Paper Poverty

Wealth trends


According to a new survey from the Federal Reserve Board, Americans lost as much as 23 percent of their wealth between 2007 and 2009. That may seem excessive, given that aggregate balance sheets declined only 11 percent between 1929 and 1934. But it jibes with quarterly household net worth numbers reason has been tracking from the putative beginning of the recession in mid-2007.

The results of that loss have been as ground-shifting as you might expect. According to the Fed study, titled Surveying the Aftermath of the Storm: Changes in Family Finances from 2007 to 2009, more than 60 percent of families lost wealth during the period. They also lost economic mobility, with the rapid downward movement producing very little change in families' relative positions in wealth rankings. Relatively speaking, poor households suffered less than wealthier households.

The relationship between heavy indebtedness and poverty became stronger, as declining households steadily took on more leverage. But the "panic" we kept hearing about in 2008 was limited to Wall Street big shots and never really took hold among working Americans. "The majority of families passively accepted changes in portfolio shares driven by changes in asset prices," the study reports. Real estate was, and remains, the largest factor in the decline of wealth.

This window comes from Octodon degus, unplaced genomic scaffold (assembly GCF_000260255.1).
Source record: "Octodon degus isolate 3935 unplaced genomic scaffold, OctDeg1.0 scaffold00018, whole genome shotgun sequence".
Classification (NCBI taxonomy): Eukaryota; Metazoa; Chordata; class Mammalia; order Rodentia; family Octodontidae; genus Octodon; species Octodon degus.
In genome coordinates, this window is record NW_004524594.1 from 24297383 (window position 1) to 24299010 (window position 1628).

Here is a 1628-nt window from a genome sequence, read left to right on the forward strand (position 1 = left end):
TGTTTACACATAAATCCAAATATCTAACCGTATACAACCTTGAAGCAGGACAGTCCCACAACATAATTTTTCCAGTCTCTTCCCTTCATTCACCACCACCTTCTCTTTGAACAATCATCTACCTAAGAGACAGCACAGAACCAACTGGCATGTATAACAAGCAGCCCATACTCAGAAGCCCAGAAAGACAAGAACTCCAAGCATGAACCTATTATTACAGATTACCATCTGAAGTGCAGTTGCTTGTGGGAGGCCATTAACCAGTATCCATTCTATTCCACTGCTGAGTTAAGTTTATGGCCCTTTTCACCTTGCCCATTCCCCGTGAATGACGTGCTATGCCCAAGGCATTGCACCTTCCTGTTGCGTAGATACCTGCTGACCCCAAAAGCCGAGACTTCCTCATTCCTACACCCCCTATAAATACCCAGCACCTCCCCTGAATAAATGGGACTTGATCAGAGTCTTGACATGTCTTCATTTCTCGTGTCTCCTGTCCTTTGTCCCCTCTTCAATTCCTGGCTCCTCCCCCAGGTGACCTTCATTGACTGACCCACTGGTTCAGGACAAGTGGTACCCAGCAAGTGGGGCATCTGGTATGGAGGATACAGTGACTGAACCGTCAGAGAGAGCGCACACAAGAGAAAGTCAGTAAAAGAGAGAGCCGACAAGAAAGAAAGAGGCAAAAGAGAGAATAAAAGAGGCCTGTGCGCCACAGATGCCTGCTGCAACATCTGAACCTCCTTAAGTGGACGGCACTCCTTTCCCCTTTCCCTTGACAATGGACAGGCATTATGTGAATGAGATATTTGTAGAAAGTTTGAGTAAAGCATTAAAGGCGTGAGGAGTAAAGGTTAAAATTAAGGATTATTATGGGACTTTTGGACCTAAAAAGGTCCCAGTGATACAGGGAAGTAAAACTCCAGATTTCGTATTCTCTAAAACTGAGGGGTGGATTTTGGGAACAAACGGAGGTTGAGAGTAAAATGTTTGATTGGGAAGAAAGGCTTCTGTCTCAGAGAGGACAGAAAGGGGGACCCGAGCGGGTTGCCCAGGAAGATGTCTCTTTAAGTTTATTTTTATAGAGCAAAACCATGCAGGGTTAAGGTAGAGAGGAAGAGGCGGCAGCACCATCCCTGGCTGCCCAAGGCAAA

The post-2009 economy is a disturbing coda to the Fed report. Unemployment is higher than it was at the end of the period covered in Aftermath. And although saving rates have improved slightly, household net worth has been essentially flat since hitting rock bottom in the beginning of 2009. The one piece of good news: "In all wealth-change groups," the Fed notes, "most families found at least something positive in their experience."